COX17 is a critical Cu chaperone to transfer Cu, via COX-11, Sco1 or Sco2, to CCO. Interestingly, a decrease in COX17 protein contents in Hcy-treated cells was observed in the present study. This decrease would be related to the limitation of Cu availability to this Cu chaperone. Mammalian COX17 binds co-operatively 4 Cu+ ions and it can exist in the form of Cu4COX17, partially oxidized (two disulfide bridges), or fully oxidized (three disulfide bridges) [19]. Partially oxidized COX17 can bind one Cu+ or Zn2+ ion and fully oxidized does not bind metals [19]. Metals can be released from COX17, e.g., Cu transfer from COX17 to partner proteins, by non-oxidative and oxidative mechanisms. It has been demonstrated that metal binding proteins, such as Cu and Zn binding protein metallothionein, are quickly degraded if they are not bound to metals or in the oxidized form [20]. Hcy-induced limitation of Cu availability would accelerate the process of COX17 degradation, leading to reduced cellular levels of this protein. The Hcy concentration-dependent reduction of COX17 protein levels observed in the present study would support this speculation, although it needs further investigation in future studies.

In contrast to the present observation, an early study has shown that dietary Cu deficiency did not change the protein levels of Cu transporter-1 and COX17, but increased Cu chaperone for SOD1 and Sco1, and decreased COX-I and COX-IV protein levels in rat cardiac tissue [21]. This discrepancy may result from tissue-specificity or variations between in vivo and in vitro responses. However, the reduction of COX17 protein levels would result from the limitation of available Cu rather than specific effect of Hcy, as indicated by the prevention of this effect by pretreatment with excess Cu.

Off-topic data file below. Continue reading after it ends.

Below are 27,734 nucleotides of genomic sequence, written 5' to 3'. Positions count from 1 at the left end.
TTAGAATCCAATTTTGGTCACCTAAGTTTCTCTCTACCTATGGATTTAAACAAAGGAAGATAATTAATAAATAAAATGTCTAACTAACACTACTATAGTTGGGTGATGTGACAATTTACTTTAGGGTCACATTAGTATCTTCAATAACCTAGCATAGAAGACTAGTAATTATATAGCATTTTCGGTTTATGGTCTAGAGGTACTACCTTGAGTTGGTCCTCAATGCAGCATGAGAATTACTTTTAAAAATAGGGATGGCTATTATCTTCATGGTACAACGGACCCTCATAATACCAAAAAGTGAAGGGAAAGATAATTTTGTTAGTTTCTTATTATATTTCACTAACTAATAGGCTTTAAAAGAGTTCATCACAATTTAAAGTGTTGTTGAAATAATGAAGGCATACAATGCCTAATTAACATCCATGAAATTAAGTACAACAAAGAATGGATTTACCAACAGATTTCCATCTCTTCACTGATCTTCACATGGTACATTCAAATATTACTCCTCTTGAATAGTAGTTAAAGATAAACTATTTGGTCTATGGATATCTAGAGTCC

The depressed COX17-CCO-mitochondrial function consequence would result from Cu limitation due to either Cu loss from the cell or redistribution to low molecular weight components. This was proven by the fact that pretreatment with excess Cu attenuated all of the adverse effects of Hcy treatment. It should be noticed that the Cu concentration (5 µM) used in the present study was physiologically relevant. Therefore, the availability of labile Cu is more important than the total amount of Cu in the cell. Although the formation of Cu-Hcy complexes would directly limit the availability of Cu, it is unknown whether other metabolic alterations induced by Hcy also restrict Cu intracellular trafficking. Furthermore, the specificity and mechanism of the sensitivity of COX17 and CCO to Hcy-induced limitation of Cu availability are important topics for future studies.

In summary, the present study provided evidence that demonstrates that disturbance of Cu homeostasis by high but clinically relevant levels of Hcy is a mechanism for the adverse effect of Hcy on endothelial cells. This effect was mediated by the limitation of the availability of Cu to critical molecules such as COX17 and CCO involved in mitochondrial integrity and function, leading to mitochondrial damage and cell injury.

Acknowledgments

This work was supported by Sichuan University West China Hospital. The authors thank Mr. Shengfu Li and Mr. Zuo Chen for technical support.

Author Contributions

Conceived and designed the experiments: YJK DD. Performed the experiments: DD BW WY XD JY. Analyzed the data: DD JY YJK. Contributed reagents/materials/analysis tools: JY. Wrote the paper: YJK DD.